A thousand years later, people were still experimenting with variations, as the Mawangdui Silk Texts of the Second Century B.C. demonstrate.  In what is the oldest extant copy of the I Ching, the order of the hexagrams is again changed and the names of many of the hexagrams differ from the received version.  Another 1,200 years later, the great Neo-Confucian philosopher and I Ching scholar, Shao Yung, made public the natural number order of the hexagrams, which he attributed to the ancient culture hero, Fu Xi.  It was this order that the missionary Bouvet sent to Gottfried Leibniz in the 17th Century and which Leibniz recognized as the very binary code he was in the process of discovering in the West.

So the I Ching fundamentalists, citing their dedication to the past by clinging to a single version of the text while ignoring the greater context within which it was created and evolved, are mistaken.  The ordering of the hexagrams was, within Chinese culture, a complex question responding to political and philosophical purposes.

The same is true of the naming and interpreting of the hexagrams.  Over time, and again within Chinese culture, various interpretations of the Confucian text emerged in order to illuminate the fuller potential of the I Ching’s relevance to other spheres of study.  Lui I-Ming produced a version expressing the Taoist alchemical perspective. Chih-hsu Ou-i produced another version reflecting the Tianti Buddhist worldview.  And the 11th Century scholar Cheng Yi produced a version reflecting the philosophy of his school of inner design.

Given the facts, why then does a new version of the I Ching meet with resistance from the very people one might expect to welcome it with, at the least, open-minded curiosity?  The answer, I suspect, is not precisely what one might expect.

Resistance comes from those who are dedicated to their idea of the I Ching and not to the I Ching itself.  Theirs is an intellectual pursuit far removed from the oracular tradition—they are not, in a word, animists.  They do not adhere to the principle that all of matter is invested with spirit and they certainly have no first-hand experience of sensing the spirit animating stone, water, wind and plants.  They treat the I Ching as an object of study rather than actively engaging the spirit of the Oracle.  They forget that an oracle is essentially a speaking and they ignore the question of who or what it is that speaks.  They are not, in another word, diviners.

This is why The Toltec I Ching is the first new version of the ancient classic in modern times.  It is a book for diviners.  It embodies the animistic lifeway of treating all of nature, all of matter, as spiritual entities deserving recognition and respect for the part they play in the whole of Creation.  Its emphasis consistently falls on the ethics of inspired action within the emerging world culture seeking peace and prospering for all.  It recognizes that just as human beings have a visible body and an invisible spirit, so does every other part of nature—a recognition that extends to the whole of nature itself, whose invisible half is the living World Soul.  It does not simply pay lip service to the yin-yang worldview that originated with the ancient I Ching—it illuminates the mechanics of restoring a harmonious balance to life by identifying the intent of the masculine and feminine halves of spirit in each of the 64 hexagrams.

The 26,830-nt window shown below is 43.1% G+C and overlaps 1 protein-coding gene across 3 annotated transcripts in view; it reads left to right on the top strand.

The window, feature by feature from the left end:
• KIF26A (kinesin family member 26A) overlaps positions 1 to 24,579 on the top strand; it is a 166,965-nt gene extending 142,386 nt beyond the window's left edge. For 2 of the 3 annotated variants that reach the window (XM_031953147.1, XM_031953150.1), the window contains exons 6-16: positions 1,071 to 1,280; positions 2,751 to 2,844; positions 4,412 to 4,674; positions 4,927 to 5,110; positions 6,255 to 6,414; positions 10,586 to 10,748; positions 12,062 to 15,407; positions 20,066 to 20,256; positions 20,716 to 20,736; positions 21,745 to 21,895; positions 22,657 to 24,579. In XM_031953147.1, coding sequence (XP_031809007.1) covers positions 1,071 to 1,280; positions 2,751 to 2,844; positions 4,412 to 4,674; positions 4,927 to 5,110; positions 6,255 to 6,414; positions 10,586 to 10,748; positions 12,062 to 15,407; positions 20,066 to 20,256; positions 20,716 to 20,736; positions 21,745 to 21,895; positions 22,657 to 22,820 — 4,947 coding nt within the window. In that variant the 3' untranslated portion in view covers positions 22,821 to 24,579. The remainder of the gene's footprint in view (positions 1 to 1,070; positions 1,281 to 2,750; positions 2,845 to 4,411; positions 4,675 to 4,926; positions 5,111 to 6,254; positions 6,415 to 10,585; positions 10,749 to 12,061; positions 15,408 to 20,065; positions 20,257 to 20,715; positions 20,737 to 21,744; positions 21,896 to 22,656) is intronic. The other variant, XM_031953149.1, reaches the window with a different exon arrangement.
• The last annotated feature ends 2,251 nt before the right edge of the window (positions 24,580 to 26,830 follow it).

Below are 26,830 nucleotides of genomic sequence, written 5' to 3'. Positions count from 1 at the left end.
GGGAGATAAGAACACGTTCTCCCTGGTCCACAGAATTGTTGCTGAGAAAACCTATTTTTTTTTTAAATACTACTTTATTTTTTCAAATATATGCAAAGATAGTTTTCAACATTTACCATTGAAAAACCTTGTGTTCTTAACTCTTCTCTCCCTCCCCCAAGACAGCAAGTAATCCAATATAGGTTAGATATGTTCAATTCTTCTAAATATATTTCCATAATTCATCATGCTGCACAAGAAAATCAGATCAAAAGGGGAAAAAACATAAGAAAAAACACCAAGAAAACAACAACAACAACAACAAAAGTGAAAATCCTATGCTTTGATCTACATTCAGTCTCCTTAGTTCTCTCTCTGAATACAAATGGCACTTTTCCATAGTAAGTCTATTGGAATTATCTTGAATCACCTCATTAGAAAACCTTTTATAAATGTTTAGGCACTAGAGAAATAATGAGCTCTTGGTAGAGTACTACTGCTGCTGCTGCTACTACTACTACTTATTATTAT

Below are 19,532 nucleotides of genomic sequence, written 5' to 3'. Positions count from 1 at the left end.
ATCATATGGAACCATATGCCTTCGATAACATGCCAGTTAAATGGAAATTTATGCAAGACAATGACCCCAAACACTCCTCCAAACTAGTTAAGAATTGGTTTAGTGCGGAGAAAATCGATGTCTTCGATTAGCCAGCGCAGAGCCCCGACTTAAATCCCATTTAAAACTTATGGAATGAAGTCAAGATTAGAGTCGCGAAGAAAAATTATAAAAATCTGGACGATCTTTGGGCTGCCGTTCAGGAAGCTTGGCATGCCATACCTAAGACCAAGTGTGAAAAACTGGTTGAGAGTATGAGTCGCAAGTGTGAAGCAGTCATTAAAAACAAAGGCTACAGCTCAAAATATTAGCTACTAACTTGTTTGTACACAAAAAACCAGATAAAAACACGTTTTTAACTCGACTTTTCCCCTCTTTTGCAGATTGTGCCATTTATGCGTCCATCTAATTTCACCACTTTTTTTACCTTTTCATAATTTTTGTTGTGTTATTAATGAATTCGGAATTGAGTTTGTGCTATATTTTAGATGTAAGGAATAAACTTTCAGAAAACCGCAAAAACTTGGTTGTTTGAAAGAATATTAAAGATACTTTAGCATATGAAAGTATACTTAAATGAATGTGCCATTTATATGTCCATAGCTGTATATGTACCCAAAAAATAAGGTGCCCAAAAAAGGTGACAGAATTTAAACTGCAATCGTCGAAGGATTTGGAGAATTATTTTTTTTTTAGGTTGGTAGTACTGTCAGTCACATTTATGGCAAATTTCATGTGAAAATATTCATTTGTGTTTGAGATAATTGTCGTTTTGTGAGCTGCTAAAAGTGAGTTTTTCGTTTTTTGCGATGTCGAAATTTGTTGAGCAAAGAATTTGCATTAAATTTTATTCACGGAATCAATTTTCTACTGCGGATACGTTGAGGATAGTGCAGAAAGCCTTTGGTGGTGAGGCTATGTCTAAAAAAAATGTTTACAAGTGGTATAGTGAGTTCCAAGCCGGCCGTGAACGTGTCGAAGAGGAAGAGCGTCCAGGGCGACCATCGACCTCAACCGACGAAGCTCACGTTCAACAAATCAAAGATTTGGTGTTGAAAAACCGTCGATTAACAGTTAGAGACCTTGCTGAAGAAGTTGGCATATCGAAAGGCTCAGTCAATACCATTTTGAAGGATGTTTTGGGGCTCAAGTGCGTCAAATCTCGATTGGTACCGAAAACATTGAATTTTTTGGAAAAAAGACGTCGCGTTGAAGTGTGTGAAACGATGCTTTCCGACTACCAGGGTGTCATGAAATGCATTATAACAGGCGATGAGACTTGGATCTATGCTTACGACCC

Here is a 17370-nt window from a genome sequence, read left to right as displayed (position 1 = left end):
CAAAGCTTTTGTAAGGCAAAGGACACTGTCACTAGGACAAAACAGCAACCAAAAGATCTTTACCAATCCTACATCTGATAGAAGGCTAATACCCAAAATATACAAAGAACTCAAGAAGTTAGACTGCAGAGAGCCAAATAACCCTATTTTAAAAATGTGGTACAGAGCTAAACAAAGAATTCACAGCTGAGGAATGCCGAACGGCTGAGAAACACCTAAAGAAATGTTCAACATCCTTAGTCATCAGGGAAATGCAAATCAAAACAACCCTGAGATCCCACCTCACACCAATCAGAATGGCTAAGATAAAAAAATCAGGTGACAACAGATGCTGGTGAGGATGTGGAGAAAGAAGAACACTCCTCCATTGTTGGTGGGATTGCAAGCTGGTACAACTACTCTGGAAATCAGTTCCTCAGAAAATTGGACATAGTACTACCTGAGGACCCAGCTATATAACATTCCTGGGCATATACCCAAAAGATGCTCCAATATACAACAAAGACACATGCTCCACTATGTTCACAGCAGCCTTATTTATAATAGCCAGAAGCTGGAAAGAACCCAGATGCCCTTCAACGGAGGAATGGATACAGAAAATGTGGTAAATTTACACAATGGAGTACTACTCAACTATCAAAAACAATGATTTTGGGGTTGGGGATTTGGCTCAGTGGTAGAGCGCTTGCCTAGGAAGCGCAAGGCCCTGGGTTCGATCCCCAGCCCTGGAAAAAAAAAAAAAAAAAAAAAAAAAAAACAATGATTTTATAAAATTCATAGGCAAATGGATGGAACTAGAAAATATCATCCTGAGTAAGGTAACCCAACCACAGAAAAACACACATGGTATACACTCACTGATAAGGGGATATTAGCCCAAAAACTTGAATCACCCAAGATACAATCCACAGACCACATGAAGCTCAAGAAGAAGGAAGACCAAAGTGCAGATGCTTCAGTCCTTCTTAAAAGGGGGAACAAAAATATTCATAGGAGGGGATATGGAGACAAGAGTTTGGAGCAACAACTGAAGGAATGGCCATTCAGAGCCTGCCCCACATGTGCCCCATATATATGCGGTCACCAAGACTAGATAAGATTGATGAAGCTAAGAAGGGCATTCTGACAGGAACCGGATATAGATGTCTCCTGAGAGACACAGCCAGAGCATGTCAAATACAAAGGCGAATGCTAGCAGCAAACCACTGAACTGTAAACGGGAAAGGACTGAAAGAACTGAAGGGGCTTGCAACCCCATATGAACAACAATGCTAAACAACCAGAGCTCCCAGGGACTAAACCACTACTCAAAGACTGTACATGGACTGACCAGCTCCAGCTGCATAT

It is an Oracle in the old sense of the word:  the agency or medium of a divine spirit.  This Oracle has an historical relationship with human beings that extends back at least 3,500 years.  It uses the hexagrams and their line changes as its means of expression.  It speaks in symbols that give voice to the archetypal essences of the changing relationships between things.  The Toltec I Ching releases the Oracle from the cage of intellectualism, loosing its magic back into the world of magic.  And this is just what the Oracle does for us, for to encounter the Oracle with our question is to approach the Great Mystery with a sense of the magic of potential transformation at hand—and to receive the Oracle’s answer is to have our own souls released from their cell of intellect and loosed back into the magic of the World Soul’s embodiment.